“I don’t think he has a backup plan,” Craig Kellagher said. “He is so confident he is going to do it because he has put so much time into it.”
Baseball is Ho’s life. He has attended the National Taiwan Sports University since he was 14. Every day, Ho has to throw a baseball repetitively at a board as part of the training regimen.
“My coach is very strict,” Ho said through Google Translate.
Ho doesn’t fight it anymore, though. He likes to take part in challenging activities.
Take his recent bike ride across Taiwan, for example. He biked 15 hours per day for four days just to prove to others he could.
Ho tracks everything he accomplishes in a thin tan journal that has seen better days. He looks back in it to see his growth. If he doesn’t see much personal growth, he pushes himself more, looking for more challenging things he can do to better himself.
He tries to keep himself in the best possible shape he can. He stretches every morning. He often goes to the Rochester Athletic Club to lift weights. He doesn’t want to take any days off. He lifted the day before he pitched in his second game for the Honkers. Hairgrove had to tell him he shouldn’t do that again after Ho, to no surprise, struggled when he pitched a day after lifting.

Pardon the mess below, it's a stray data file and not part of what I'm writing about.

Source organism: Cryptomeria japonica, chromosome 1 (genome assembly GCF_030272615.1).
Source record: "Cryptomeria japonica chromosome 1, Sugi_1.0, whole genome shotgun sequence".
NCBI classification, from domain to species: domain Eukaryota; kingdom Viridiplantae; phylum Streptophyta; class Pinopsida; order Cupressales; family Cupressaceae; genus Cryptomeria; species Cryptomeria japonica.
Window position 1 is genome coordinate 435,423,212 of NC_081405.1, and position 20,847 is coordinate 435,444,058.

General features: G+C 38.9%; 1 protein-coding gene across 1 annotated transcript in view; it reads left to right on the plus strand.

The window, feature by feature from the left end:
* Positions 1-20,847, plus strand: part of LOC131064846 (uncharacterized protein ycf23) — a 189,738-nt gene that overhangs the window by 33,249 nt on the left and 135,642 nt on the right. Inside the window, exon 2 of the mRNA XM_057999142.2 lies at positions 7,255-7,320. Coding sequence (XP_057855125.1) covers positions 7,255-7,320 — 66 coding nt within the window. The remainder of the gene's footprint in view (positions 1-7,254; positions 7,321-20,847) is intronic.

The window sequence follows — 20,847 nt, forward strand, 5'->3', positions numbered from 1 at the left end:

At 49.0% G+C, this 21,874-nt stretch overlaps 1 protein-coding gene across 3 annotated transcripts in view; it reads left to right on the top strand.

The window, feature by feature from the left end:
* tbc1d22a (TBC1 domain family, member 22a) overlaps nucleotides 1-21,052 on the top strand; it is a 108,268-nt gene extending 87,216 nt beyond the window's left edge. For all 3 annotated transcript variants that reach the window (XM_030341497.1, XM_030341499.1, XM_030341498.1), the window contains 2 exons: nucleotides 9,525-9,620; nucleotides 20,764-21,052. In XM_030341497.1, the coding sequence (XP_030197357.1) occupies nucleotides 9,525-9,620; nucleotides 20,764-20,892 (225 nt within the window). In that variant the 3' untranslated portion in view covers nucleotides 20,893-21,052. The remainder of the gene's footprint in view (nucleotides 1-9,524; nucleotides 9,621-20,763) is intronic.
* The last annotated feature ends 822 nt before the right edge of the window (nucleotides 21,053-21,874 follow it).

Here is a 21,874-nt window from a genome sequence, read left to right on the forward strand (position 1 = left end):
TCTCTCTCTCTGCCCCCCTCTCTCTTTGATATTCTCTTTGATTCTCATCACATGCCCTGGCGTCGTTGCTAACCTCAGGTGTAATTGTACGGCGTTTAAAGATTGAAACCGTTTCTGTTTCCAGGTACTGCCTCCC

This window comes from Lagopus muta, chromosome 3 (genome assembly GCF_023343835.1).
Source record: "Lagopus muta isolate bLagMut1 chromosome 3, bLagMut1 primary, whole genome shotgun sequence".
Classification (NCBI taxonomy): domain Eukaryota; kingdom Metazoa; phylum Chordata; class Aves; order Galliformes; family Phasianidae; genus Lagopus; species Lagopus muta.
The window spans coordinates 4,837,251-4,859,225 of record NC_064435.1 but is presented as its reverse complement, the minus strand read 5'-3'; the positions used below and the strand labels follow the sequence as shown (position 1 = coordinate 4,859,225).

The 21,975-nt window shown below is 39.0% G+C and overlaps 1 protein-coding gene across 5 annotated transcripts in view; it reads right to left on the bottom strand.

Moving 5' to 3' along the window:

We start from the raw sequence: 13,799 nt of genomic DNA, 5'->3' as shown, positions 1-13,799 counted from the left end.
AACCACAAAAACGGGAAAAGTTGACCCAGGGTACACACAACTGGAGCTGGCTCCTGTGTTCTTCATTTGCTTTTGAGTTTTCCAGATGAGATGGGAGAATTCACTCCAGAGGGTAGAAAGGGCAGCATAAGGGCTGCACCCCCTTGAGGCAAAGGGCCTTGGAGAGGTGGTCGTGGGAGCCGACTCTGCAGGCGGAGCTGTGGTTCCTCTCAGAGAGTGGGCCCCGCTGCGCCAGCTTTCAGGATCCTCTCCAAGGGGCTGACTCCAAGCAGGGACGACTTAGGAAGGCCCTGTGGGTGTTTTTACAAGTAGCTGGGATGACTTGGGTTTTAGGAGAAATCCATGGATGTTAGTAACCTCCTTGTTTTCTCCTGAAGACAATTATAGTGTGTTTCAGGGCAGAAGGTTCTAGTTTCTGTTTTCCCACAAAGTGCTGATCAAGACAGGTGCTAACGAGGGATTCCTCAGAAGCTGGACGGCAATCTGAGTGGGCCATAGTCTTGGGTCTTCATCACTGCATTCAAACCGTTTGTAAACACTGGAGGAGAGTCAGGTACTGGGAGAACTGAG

Hairgrove said Ho has the tools he would need to succeed in the MLB, including a ball that moves “so much.” Hairgrove, who spent time in the Los Angeles Angels system, said Ho will also need to control his fastball better in addition to throwing more strikes.
Ho has shown this lack of control at times in his three starts for Rochester. He has given up 11 hits and seven earned runs in 10 innings pitched with the Honkers.
“Him being how tall he is, he has the perfect body for a pitcher,” Hairgrove said. “He just needs to get the control down and the command.”
Ho, who is 6-foot-1, will do everything he can to accomplish that command with his pitches if his prior endeavors are any indication. He’s willing to do whatever it takes to reach his original goal.
“(The MLB) is the highest temple of baseball,” Ho said. “It is what every player wants to achieve.”